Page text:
Prof. Dan White
March 23, 2000
An Amigoís Adventure
The morning sun rose over the red clay hillside, and I basked in its warmth as I sat in a tuff of grass waiting for a van to peek its nose over the horizon. Mama said that they were coming today. She told my sister and I that they would bring tools, boards, maybe even presents; they were going to build us a house. I was full of questions: who were "they"; what tools were they going to bring, Daddy has a hammer and saw; why did we need a new house, ours was still standing; and most importantly, what kind of presents were they going to bring me?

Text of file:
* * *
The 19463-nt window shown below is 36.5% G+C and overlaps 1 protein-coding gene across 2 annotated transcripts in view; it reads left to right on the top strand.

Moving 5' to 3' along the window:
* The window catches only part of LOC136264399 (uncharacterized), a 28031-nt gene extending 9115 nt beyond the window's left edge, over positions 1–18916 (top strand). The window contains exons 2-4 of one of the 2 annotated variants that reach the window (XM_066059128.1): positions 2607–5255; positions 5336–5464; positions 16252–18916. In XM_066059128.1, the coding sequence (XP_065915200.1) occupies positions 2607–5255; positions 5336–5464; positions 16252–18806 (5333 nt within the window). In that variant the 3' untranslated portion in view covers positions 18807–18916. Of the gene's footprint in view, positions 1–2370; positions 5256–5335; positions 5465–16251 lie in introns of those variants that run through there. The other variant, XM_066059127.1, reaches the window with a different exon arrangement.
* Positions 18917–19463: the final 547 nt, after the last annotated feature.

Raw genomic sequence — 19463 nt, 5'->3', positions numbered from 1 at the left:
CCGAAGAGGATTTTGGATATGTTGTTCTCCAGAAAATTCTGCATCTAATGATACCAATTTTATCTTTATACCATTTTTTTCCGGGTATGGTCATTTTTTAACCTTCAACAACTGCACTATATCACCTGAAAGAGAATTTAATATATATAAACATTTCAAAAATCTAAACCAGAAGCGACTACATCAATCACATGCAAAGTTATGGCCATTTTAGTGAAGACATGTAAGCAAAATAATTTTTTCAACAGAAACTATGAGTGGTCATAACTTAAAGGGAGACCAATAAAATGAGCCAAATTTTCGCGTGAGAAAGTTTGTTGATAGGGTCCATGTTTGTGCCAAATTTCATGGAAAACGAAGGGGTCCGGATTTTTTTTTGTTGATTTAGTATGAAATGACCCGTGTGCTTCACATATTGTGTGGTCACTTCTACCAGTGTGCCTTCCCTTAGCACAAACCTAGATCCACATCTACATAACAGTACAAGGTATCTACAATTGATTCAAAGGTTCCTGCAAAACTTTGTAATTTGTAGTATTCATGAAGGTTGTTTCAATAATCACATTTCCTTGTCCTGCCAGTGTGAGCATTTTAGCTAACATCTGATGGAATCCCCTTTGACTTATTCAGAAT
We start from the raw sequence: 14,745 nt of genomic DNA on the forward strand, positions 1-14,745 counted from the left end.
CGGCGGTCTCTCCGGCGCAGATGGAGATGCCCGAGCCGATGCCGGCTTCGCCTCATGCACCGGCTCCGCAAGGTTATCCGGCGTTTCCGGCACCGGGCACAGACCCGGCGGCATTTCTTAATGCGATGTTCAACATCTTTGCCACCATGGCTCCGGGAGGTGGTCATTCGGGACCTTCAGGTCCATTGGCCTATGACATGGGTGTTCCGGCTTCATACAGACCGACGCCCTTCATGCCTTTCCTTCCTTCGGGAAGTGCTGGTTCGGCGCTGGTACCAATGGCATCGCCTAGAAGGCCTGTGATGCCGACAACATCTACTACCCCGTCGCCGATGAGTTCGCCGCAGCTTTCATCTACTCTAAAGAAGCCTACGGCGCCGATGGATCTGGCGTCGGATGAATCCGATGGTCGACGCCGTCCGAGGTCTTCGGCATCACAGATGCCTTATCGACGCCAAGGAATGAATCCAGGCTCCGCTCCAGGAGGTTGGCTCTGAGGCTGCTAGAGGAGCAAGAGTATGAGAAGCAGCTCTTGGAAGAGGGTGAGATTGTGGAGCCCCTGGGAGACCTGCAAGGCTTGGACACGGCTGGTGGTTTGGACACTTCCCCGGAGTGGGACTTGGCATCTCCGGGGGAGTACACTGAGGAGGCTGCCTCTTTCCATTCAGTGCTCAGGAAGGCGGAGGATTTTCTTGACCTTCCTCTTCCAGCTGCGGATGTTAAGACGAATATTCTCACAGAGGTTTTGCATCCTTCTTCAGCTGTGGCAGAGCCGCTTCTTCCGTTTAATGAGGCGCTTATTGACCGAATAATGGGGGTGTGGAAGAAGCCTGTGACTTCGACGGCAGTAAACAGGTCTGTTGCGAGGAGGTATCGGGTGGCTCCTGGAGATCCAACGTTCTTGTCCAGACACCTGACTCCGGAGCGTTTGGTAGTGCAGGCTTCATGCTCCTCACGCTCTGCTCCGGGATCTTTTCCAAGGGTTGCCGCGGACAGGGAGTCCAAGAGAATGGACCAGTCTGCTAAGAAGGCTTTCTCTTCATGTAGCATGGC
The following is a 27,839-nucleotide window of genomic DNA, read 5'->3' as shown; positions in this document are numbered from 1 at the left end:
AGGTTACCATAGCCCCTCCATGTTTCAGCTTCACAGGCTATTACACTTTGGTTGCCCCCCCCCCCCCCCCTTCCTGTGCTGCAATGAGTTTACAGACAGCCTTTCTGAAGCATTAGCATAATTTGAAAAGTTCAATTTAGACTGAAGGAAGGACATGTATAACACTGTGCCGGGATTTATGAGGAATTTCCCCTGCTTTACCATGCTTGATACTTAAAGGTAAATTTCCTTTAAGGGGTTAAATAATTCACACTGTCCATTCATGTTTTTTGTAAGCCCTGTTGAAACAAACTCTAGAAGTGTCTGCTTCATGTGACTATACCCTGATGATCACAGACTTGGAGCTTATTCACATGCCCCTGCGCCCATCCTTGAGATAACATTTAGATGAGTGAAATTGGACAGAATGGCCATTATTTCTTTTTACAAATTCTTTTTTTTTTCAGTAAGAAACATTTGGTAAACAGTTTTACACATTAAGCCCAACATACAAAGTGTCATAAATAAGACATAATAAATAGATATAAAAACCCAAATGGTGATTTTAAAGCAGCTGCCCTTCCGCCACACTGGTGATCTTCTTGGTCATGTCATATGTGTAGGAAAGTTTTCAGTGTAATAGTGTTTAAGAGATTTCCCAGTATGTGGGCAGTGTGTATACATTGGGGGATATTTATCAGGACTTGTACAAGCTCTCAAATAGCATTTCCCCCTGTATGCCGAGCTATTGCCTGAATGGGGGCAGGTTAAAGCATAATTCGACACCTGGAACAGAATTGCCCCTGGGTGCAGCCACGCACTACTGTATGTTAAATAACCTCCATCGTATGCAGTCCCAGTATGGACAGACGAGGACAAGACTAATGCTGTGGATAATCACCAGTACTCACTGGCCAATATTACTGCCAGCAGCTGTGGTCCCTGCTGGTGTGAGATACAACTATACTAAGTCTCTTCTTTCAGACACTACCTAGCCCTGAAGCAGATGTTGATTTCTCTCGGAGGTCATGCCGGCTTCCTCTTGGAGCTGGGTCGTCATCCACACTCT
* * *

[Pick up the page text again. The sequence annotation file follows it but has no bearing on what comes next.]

The sunís rays grew warmer and I entertained myself by playing with one of the neighborhood dogs that I found sniffing around in the grass. It was then that I saw a faint cloud of dust rising above the hillside. That had to be "the people," I was going to finally meet them. I jumped up from the grass and ran to my house; I threw aside the tarp covering our doorway and yelled for my sister. I had promised to let her know I soon as I saw the van. Together we ran back outside and sure enough there was a big yellow van pulling a trailer headed straight toward our house. The stray dogs went scattering for cover as the big van screeched to a halt right in front of our house. It was "them," I finally got to find out who "they" actually were. My sister and I stood in the shadows of our house and watch as several white teenagers poured out of the bus and began to stretch in the warm air. All these people were going to build us a new house? I did not understand. A Mexican emerged from the group and began to talk to my mother; from our spot in the shadows we couldnít make out any of the words so we began to creep closer hoping to catch a few words or phrases. When the Mexican went back to the group and began giving them directions I bolted over to my motherís side and began asking her once again all the questions I had about these people, and the process of building our new house. My sister was not as brave of me and continued to seek shelter in the shade; I might have been a little scared, but I was determined to be in the middle of this new exciting project. Now at first, I didnít really care who these people were, what they had brought in their trailer, how or why they were going to build us a house, but I was willing to accept any presents they had brought me. Let me explain; we had a house so I didnít see why we needed another, but I had only received one other present in my life. I remember that day vividly. I had been sick for weeks and confined to my bed, and one day my dad walked in with a pair of brand new shoes! They were red and black and had these little lights in the soles that lit up whenever you took a step. I glanced down for a prideful glimpse of my shoes and tired to recall the last time I had taken them off. I couldnít remember, I wore them to bed, around the house, out to play, everywhere. My toes were beginning to poke through the ends and the soles sometimes flopped around when I walked, but these were my shoes. I was ready for another present that I could adore, care for, and take pride in. A smile came across my face as I looked back at the group of strangers. I studied their faces and I began to sense that the fun I was going to have this week might even be worth more then a present or two. On second thought, I really did want a present, but I wasnít even sure they had one for me so I kept those thoughts in the back of my head preventing me from getting my hopes up.